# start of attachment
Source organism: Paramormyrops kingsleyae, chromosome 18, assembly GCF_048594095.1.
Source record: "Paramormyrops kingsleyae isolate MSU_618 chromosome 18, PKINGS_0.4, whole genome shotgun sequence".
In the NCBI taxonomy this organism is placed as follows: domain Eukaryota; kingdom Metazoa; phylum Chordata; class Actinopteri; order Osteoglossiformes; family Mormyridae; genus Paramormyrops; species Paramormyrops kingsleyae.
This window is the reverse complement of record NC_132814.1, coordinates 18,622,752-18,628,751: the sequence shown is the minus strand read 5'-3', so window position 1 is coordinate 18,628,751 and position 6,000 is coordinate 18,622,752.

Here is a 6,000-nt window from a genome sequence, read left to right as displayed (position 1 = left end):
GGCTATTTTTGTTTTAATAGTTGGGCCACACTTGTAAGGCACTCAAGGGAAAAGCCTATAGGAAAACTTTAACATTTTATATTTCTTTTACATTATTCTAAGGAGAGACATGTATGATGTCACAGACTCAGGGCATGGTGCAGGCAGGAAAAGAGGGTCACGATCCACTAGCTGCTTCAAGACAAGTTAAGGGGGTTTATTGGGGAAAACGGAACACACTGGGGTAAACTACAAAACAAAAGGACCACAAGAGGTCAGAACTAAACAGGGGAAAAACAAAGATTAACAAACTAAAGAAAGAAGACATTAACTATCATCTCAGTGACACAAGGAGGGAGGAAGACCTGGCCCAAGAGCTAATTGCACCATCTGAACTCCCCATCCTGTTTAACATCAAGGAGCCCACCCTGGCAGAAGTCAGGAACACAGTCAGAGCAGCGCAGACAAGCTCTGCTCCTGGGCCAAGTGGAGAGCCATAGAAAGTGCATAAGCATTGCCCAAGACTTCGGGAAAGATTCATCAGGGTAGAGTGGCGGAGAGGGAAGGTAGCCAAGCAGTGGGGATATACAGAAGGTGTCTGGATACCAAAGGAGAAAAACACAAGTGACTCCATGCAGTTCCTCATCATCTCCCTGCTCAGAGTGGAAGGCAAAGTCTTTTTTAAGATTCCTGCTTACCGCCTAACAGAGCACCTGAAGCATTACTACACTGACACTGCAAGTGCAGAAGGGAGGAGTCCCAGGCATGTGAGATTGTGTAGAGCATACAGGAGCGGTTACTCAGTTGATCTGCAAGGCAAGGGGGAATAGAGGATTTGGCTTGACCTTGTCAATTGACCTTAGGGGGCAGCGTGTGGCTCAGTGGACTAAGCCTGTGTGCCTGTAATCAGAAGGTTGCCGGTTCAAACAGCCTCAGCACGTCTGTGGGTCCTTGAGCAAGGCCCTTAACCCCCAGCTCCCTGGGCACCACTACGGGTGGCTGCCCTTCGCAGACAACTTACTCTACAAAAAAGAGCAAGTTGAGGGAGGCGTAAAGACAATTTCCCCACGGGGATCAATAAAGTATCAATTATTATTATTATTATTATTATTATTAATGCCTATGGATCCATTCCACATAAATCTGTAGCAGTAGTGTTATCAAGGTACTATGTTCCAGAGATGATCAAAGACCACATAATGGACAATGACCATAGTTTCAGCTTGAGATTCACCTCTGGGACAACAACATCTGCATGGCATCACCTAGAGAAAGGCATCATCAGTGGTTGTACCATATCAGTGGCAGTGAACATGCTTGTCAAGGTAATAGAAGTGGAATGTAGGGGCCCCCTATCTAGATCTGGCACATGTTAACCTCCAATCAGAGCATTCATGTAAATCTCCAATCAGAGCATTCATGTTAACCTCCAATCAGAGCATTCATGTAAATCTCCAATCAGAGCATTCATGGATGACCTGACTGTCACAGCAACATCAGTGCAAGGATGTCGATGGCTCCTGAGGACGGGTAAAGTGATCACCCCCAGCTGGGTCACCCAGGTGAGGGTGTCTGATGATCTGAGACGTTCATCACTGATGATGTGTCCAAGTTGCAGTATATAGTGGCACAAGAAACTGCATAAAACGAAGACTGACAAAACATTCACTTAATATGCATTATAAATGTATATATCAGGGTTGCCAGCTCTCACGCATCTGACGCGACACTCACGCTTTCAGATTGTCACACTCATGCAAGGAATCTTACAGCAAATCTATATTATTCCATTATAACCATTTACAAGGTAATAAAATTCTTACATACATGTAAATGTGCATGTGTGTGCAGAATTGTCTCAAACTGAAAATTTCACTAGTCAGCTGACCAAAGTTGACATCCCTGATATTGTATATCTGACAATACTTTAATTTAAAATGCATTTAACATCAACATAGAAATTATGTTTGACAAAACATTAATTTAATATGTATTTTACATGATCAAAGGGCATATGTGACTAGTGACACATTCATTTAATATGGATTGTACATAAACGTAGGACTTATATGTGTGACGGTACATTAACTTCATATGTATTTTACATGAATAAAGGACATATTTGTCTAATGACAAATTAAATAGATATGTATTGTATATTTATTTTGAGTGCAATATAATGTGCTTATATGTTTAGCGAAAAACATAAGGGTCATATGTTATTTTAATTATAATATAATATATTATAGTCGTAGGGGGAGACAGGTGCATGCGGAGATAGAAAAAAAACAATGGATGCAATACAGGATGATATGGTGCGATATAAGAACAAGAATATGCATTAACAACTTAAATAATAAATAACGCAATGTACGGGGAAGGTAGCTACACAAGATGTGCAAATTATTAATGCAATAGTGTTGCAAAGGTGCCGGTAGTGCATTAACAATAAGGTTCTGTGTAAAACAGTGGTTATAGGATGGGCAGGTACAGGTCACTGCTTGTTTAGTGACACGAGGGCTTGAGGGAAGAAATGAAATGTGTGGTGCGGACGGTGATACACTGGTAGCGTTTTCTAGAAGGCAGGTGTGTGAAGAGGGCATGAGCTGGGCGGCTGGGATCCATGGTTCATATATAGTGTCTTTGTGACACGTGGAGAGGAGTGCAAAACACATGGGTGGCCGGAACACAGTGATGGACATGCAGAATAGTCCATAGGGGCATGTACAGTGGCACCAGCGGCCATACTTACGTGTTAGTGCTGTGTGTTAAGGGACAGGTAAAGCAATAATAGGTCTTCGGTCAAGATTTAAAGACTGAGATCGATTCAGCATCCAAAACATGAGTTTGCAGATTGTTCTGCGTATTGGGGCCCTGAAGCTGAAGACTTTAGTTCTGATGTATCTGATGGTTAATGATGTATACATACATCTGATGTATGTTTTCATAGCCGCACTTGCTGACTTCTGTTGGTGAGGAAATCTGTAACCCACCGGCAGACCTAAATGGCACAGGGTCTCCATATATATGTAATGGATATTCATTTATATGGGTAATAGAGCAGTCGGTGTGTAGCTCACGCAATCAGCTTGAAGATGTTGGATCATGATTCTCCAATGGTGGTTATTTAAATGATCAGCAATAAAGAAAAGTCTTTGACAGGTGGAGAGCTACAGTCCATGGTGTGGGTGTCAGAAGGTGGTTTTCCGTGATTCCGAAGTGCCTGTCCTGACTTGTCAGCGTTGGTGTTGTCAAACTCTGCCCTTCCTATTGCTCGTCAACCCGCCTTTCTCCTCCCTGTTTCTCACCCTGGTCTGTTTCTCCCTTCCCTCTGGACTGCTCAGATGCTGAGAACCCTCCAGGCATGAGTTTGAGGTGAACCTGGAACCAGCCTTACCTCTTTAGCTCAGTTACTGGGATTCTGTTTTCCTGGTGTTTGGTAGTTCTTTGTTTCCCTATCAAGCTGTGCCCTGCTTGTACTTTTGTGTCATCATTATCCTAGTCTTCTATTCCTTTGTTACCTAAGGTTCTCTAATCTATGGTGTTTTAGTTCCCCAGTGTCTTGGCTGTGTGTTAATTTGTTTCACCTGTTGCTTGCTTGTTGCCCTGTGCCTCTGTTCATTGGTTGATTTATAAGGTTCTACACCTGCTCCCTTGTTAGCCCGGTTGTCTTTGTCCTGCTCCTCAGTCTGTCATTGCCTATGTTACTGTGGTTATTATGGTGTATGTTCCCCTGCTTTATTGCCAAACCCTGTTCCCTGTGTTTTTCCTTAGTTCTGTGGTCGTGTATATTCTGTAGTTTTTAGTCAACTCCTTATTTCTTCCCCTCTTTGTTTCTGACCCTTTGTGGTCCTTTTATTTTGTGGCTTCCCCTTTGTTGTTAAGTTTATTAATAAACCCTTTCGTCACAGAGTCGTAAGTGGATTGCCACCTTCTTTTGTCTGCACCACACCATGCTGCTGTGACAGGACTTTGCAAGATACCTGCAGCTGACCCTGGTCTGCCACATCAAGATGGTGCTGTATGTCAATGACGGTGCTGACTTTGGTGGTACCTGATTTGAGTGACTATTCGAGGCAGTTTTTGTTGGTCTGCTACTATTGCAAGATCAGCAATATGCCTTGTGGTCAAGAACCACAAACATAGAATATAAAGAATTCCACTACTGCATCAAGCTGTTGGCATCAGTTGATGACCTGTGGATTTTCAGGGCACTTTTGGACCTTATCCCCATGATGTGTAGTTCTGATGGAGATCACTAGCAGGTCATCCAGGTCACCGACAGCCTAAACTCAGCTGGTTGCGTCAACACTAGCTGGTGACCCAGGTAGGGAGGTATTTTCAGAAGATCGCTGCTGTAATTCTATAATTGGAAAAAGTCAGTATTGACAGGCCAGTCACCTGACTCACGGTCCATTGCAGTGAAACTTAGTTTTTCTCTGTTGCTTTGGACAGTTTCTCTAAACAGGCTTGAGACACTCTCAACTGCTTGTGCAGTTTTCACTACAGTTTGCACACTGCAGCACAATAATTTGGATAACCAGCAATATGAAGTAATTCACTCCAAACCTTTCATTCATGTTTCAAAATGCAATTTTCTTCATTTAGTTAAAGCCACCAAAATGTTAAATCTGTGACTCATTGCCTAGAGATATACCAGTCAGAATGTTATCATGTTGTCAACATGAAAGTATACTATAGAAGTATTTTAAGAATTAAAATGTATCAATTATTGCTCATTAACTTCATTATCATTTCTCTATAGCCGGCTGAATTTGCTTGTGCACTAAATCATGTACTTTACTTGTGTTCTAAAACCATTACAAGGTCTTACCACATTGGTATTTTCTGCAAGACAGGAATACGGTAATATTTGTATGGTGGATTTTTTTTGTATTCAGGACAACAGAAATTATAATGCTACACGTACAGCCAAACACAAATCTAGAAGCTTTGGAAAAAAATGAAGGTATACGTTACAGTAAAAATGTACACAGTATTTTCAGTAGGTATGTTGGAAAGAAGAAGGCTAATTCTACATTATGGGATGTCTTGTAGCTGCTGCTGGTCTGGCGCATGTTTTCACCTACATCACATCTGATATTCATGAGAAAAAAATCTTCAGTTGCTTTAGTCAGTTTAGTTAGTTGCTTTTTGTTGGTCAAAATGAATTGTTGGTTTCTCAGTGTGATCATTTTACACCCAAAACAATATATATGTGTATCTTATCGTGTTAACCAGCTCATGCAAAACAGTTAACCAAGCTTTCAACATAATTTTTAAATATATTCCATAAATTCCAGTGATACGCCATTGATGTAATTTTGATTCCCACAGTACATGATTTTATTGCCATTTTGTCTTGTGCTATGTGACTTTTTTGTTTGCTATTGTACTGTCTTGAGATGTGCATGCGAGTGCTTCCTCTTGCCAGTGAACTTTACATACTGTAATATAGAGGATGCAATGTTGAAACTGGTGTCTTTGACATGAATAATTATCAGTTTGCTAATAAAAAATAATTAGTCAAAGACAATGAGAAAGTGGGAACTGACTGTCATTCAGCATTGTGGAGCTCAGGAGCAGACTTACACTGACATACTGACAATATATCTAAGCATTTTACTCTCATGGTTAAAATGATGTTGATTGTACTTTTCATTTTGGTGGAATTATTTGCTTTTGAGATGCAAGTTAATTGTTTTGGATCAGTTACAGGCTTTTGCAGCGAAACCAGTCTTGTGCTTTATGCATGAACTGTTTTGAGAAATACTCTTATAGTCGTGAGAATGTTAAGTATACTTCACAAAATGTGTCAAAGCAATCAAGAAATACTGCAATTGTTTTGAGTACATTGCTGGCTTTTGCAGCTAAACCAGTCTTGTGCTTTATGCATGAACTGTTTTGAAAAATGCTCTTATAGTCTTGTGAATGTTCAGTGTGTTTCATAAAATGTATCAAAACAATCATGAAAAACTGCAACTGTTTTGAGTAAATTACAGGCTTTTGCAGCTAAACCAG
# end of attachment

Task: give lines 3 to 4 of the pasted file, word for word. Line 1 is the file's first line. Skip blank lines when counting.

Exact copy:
In the NCBI taxonomy this organism is placed as follows: domain Eukaryota; kingdom Metazoa; phylum Chordata; class Actinopteri; order Osteoglossiformes; family Mormyridae; genus Paramormyrops; species Paramormyrops kingsleyae.
This window is the reverse complement of record NC_132814.1, coordinates 18,622,752-18,628,751: the sequence shown is the minus strand read 5'-3', so window position 1 is coordinate 18,628,751 and position 6,000 is coordinate 18,622,752.